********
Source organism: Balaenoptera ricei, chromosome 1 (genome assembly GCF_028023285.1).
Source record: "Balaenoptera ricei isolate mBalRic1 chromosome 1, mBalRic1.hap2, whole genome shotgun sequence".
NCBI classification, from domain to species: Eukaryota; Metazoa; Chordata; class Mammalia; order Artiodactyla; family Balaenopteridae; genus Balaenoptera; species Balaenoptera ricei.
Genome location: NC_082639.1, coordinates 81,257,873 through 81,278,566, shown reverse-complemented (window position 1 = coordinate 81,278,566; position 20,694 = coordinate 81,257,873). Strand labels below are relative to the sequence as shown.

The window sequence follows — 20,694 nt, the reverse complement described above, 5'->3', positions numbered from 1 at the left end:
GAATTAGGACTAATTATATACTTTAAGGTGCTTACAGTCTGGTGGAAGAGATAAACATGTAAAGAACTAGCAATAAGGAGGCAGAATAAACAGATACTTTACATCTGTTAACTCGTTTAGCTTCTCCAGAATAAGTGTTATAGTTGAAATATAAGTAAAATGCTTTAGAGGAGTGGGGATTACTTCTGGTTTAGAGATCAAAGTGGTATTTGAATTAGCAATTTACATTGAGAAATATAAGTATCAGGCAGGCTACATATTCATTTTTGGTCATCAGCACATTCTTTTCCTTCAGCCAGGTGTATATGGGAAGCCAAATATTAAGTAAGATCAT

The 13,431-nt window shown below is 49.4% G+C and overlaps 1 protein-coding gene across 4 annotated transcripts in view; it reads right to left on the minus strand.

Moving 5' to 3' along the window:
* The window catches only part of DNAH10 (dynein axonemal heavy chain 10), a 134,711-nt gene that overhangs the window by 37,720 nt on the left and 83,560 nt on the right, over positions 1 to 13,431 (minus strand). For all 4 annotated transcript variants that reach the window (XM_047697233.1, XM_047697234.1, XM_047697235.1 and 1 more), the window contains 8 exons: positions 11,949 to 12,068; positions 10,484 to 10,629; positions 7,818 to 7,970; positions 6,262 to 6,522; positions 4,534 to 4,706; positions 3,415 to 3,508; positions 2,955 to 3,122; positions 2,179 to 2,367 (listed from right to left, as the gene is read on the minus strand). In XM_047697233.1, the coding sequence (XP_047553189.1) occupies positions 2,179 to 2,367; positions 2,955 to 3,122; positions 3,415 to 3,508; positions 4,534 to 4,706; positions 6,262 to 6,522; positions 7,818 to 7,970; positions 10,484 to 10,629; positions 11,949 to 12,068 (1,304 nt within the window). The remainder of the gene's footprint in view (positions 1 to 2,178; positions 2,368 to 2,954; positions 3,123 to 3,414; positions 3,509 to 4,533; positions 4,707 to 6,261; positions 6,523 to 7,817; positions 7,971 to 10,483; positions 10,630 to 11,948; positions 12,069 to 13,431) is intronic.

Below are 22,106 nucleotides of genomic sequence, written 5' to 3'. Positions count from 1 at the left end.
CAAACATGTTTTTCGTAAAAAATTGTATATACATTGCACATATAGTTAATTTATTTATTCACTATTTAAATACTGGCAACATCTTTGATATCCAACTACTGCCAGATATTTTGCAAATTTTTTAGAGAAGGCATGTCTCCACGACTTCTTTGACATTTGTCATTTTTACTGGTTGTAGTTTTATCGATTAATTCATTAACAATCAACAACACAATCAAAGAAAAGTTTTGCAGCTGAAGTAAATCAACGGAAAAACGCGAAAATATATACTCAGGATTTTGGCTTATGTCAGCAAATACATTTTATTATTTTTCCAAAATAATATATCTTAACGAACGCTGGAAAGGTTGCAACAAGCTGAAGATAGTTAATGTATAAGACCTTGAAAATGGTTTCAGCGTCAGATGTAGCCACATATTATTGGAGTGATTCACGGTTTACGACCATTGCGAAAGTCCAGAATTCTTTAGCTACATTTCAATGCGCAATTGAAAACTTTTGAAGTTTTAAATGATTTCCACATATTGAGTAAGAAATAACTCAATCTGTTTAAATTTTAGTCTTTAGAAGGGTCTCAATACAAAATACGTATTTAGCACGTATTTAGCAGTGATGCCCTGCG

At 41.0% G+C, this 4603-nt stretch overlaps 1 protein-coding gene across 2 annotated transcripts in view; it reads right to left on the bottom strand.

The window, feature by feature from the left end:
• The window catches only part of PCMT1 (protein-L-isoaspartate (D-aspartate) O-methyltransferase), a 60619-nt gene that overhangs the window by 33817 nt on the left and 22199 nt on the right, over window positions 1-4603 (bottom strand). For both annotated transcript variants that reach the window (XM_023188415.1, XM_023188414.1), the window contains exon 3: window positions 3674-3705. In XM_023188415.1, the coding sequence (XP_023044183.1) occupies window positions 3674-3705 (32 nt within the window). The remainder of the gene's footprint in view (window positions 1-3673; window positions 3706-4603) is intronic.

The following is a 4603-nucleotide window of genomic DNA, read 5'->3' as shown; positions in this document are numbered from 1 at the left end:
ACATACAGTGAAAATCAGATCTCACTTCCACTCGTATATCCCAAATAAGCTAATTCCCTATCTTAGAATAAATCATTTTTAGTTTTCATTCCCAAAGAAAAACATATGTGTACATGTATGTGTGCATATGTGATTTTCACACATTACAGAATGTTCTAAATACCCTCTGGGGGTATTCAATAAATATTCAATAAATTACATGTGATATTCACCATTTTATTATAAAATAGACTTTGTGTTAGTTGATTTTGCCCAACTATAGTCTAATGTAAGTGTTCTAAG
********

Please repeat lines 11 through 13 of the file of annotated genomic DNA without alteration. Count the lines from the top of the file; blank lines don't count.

CAAACATGTTTTTCGTAAAAAATTGTATATACATTGCACATATAGTTAATTTATTTATTCACTATTTAAATACTGGCAACATCTTTGATATCCAACTACTGCCAGATATTTTGCAAATTTTTTAGAGAAGGCATGTCTCCACGACTTCTTTGACATTTGTCATTTTTACTGGTTGTAGTTTTATCGATTAATTCATTAACAATCAACAACACAATCAAAGAAAAGTTTTGCAGCTGAAGTAAATCAACGGAAAAACGCGAAAATATATACTCAGGATTTTGGCTTATGTCAGCAAATACATTTTATTATTTTTCCAAAATAATATATCTTAACGAACGCTGGAAAGGTTGCAACAAGCTGAAGATAGTTAATGTATAAGACCTTGAAAATGGTTTCAGCGTCAGATGTAGCCACATATTATTGGAGTGATTCACGGTTTACGACCATTGCGAAAGTCCAGAATTCTTTAGCTACATTTCAATGCGCAATTGAAAACTTTTGAAGTTTTAAATGATTTCCACATATTGAGTAAGAAATAACTCAATCTGTTTAAATTTTAGTCTTTAGAAGGGTCTCAATACAAAATACGTATTTAGCACGTATTTAGCAGTGATGCCCTGCG

At 41.0% G+C, this 4603-nt stretch overlaps 1 protein-coding gene across 2 annotated transcripts in view; it reads right to left on the bottom strand.

The window, feature by feature from the left end: